The coastline is a wild and rugged place. Few people actually live on Rottnest Island, so there are large tracts of wild land to explore, and with the rain, it was exceptionally quiet out on the roads.
I cycled to the top end of the island to Cape Vlamingh, a peninsular named for the Dutchman who thought the Quokkas were giant rats. This was most the Westerly point of the island, and a lookout for spotting passing whales and pods of dolphins.
When it wasn’t raining.
While the island may have lost its original Aboriginal name, recent years have started to see more recognition of Aboriginal history. The lighthouse which dominates Rottnest has been named for the local Noongar people’s original term for the island, Wadjemup.
The history of British colonisation Australia is tragic. Everywhere the local people were forced off their lands, as the British settlers expanded away from the coasts and arrived in ever larger numbers. Western Australia was no different, and the Noongar people who originally inhabited Perth and large tracts of the South West- the first places to be colonised in WA- were displaced and impoverished by the white newcomers.
The Swan River Colony- Perth, as it is now know- was established in 1829 and within 10 years of its founding so many Aboriginal men were being arrested across the state for crimes they barely understood that the British needed a solution to intern them all.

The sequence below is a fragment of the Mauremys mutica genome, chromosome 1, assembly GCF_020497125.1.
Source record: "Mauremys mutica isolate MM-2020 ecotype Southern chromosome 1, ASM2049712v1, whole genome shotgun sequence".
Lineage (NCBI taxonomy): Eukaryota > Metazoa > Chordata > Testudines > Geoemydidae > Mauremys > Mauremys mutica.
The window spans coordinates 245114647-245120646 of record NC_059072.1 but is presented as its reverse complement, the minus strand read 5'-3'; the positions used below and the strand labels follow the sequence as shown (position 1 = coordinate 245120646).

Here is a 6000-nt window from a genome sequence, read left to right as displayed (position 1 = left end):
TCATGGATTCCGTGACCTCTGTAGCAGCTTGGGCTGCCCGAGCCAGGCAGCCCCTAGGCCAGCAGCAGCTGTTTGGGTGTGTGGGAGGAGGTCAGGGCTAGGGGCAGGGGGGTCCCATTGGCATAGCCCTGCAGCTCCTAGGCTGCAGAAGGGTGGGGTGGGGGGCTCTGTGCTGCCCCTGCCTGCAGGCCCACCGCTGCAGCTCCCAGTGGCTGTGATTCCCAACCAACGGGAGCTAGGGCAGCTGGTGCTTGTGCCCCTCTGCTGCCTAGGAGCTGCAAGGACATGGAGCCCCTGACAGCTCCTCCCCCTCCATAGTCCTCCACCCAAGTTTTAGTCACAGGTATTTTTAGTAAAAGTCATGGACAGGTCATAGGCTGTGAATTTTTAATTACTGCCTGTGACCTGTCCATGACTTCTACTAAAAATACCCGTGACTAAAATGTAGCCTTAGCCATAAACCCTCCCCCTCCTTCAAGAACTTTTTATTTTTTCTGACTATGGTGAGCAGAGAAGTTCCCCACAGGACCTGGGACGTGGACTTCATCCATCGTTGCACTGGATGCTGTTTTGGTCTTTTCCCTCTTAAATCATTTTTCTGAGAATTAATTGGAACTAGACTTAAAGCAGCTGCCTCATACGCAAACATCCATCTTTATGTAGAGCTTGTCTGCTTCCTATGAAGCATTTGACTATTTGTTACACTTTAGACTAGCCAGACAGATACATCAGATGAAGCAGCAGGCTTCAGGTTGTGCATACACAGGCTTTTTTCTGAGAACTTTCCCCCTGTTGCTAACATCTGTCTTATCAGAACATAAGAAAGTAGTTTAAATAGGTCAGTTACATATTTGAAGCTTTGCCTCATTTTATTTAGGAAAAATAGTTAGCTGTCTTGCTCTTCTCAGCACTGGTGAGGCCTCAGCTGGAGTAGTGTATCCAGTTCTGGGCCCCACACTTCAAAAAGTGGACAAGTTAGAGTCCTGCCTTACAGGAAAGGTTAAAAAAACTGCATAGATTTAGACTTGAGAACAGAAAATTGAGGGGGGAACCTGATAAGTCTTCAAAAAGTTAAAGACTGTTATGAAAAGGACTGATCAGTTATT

Rottnest Island was chosen as the site of this Aboriginal Prison and in 1838 the first prisoners were sent here.
Between 1838 and 1931, the island would see some 4000 prisoners pass through. Many never left.
An Aboriginal Prison
Little trace remains on the holiday island of its darker history, the old prison is now a hotel and what was the site of a mass burial ground for those who died here was for years used as a camping ground, unknown to those pitching their tents on top.
By 1931 the prison was closed, and despite a brief stint during World War 2 as an internment camp for Italians and Germans, Rottnest began its journey to become a holiday island.
As I cycled the remaining part of the island it was easy to see why this is so popular with the tourists. The rugged coastline is beautiful, and when the sun is out the water is crystal clear and perfect for snorkelling.
As I entered the Settlement again, I came across the old burial ground, and I saw that work had begun to memorialise and honour those who lost their lives here, although there was still little in the way of information recognising he tragedy of past events.
Australia struggles with its colonial past, and while Rottnest should be enjoyed and visited- for the Quokkas and the natural beauty- it would be only fitting for the Island to inform visitors of the history of Rottnest too, so the dark past is not forgotten and the tragedy of the Noongar people buried here can be remembered.
Do you want to travel to Western Australia? Then check out my guide to getting off the beaten track in WA HERE!
Thanks for all this info. I can’t believe the mass burial ground was used as a camping ground without people knowing it. It’s quite creepy. Although it’s happening very slowly, I’m glad they’re making changes and start recognising a bit this part of History.